Salmon expand range into warming Arctic

Once rare in the region, the fish are becoming increasingly common

Warming ocean temperatures are increasing Pacific salmon abundance in the Canadian Arctic. Researchers say the growing number is an indicator that climate change is creating new corridors for the fish to expand their range.

Salmon haven’t historically been seen in large numbers in the Arctic, but incidental catches by subsistence fishermen have occasionally surged in recent years. Researchers working with communities in the western Canadian Arctic connected those booms with of warm, ice-free conditions in the Arctic Ocean north of Alaska.

The study, published in Global Change Biology, identified a two-part mechanism tied to the presence of salmon in the Canadian Arctic. Warm late-spring conditions in the Chukchi Sea, northwest of Alaska, drew salmon into the Arctic. When those warm conditions persisted in the summertime Beaufort Sea, northeast of Alaska, salmon could continue to Canada.

“You need both gates to be open, which is fascinating in itself,” said Curry Cunningham, an associate professor at the University of Alaska Fairbanks’ College of Fisheries and Ocean Sciences. “If they don’t align in terms of having open, ice-free water, salmon don’t turn that corner.”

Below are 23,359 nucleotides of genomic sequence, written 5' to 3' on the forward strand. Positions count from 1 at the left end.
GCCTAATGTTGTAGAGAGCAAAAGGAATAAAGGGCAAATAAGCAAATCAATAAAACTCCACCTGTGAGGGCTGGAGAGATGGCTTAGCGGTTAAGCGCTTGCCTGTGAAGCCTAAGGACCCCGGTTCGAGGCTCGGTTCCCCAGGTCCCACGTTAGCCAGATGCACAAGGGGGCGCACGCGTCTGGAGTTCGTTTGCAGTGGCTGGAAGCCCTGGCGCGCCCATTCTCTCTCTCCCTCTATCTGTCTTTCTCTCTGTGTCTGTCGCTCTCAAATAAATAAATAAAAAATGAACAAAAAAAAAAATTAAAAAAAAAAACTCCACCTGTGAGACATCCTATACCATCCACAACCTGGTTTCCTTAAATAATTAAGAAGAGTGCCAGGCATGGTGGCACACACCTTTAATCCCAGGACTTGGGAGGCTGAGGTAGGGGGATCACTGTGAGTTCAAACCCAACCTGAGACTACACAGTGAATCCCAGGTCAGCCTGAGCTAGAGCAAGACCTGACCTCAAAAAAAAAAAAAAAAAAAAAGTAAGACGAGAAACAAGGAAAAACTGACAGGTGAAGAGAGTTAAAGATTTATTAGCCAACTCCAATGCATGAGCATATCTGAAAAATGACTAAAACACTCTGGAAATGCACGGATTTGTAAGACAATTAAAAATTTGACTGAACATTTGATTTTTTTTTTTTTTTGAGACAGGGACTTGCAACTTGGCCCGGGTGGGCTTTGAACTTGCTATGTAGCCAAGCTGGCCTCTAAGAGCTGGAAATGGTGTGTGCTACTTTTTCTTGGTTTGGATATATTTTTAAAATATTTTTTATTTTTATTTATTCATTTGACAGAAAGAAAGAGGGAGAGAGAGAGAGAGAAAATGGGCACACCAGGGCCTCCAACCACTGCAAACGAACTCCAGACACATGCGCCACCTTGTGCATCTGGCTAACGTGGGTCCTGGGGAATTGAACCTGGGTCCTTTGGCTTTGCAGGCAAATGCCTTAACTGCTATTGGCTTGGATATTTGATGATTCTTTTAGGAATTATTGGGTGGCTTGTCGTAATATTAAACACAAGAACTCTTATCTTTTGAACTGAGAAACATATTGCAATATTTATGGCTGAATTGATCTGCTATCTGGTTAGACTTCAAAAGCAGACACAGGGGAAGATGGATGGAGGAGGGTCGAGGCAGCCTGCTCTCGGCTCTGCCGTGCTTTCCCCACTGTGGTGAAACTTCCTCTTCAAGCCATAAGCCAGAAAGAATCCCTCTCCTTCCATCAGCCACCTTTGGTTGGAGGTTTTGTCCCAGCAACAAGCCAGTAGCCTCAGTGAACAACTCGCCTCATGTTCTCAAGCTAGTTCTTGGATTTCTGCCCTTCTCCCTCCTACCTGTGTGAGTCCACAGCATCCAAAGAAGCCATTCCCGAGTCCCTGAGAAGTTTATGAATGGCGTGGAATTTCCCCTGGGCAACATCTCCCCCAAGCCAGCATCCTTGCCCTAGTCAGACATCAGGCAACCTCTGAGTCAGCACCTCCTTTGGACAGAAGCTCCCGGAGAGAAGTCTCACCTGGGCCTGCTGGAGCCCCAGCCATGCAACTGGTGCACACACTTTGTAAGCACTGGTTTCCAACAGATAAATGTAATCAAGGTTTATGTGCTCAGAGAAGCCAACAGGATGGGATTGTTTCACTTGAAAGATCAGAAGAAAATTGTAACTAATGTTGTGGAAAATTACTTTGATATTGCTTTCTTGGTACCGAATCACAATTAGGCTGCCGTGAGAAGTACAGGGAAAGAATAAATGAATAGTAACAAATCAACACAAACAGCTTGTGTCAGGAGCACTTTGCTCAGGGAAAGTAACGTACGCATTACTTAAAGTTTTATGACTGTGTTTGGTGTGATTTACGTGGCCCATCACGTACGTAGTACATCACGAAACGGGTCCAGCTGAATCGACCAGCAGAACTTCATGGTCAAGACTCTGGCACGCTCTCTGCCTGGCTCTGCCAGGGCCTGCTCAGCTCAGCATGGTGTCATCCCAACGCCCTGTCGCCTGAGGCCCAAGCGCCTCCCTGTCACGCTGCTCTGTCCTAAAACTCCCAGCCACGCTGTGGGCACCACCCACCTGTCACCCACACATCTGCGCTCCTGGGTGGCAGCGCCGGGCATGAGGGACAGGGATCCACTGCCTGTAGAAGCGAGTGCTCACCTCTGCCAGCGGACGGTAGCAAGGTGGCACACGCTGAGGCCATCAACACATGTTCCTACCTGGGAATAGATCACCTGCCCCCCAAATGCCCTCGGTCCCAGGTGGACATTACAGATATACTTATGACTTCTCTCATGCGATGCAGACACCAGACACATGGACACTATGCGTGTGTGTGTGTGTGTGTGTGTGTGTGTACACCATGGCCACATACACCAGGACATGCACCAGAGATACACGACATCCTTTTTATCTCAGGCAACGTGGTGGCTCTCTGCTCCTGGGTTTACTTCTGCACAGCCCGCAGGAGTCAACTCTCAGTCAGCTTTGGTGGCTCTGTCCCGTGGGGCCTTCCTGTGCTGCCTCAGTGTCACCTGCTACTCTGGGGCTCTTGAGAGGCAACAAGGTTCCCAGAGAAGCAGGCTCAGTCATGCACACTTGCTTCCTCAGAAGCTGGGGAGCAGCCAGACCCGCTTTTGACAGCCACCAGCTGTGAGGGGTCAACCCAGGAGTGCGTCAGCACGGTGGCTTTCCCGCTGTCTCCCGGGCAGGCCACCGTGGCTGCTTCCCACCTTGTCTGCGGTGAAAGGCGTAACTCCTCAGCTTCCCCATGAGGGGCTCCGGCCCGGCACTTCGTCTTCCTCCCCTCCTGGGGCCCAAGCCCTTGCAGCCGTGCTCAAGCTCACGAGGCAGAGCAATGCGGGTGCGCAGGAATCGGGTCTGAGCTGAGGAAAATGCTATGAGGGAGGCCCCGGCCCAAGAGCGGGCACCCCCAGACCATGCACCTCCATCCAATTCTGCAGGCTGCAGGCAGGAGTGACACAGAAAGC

Frankie Dillon, an Indigenous fisherman who helps conduct fish surveys for Fisheries and Oceans Canada, remembered seeing his first salmon in about 2010 on the Big Fish River in the northern Yukon.  “I had to ask, ‘What kind of fish was that?’” Dillon said. “It’s the first time I’d seen it in my life. I’d only seen them on TV before.”

Salmon sightings have become more frequent in the years since then, and climate models predict the conditions that allow salmon to migrate through the Chukchi and Beaufort seas will become common as early as the 2040s.

Read the study in Global Change Biology.

Header Image: Sockeye salmon (Oncorhynchus nerka), seen here in Alaska’s Kenai Peninsula, are becoming increasingly common in the Canadian Arctic. Credit: Ryan Hagerty/USFWS